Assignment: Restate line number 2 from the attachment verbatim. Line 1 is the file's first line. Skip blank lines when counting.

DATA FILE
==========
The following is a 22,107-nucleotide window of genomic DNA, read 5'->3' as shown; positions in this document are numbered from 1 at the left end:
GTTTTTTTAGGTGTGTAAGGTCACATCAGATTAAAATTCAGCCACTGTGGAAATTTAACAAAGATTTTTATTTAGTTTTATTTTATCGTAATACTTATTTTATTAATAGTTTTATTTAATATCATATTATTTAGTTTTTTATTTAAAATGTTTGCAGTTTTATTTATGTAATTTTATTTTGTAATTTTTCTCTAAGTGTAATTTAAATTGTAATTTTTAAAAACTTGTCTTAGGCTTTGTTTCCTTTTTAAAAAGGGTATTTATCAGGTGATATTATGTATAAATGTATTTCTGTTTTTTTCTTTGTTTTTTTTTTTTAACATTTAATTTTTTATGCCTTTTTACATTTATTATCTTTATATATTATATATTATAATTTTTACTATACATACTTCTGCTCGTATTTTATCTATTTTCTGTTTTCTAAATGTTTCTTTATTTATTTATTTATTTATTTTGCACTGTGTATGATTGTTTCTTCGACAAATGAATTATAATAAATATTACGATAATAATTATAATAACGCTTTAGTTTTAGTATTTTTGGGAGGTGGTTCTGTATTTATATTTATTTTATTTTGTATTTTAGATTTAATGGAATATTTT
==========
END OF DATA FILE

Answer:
GTTTTTTTAGGTGTGTAAGGTCACATCAGATTAAAATTCAGCCACTGTGGAAATTTAACAAAGATTTTTATTTAGTTTTATTTTATCGTAATACTTATTTTATTAATAGTTTTATTTAATATCATATTATTTAGTTTTTTATTTAAAATGTTTGCAGTTTTATTTATGTAATTTTATTTTGTAATTTTTCTCTAAGTGTAATTTAAATTGTAATTTTTAAAAACTTGTCTTAGGCTTTGTTTCCTTTTTAAAAAGGGTATTTATCAGGTGATATTATGTATAAATGTATTTCTGTTTTTTTCTTTGTTTTTTTTTTTTAACATTTAATTTTTTATGCCTTTTTACATTTATTATCTTTATATATTATATATTATAATTTTTACTATACATACTTCTGCTCGTATTTTATCTATTTTCTGTTTTCTAAATGTTTCTTTATTTATTTATTTATTTATTTTGCACTGTGTATGATTGTTTCTTCGACAAATGAATTATAATAAATATTACGATAATAATTATAATAACGCTTTAGTTTTAGTATTTTTGGGAGGTGGTTCTGTATTTATATTTATTTTATTTTGTATTTTAGATTTAATGGAATATTTT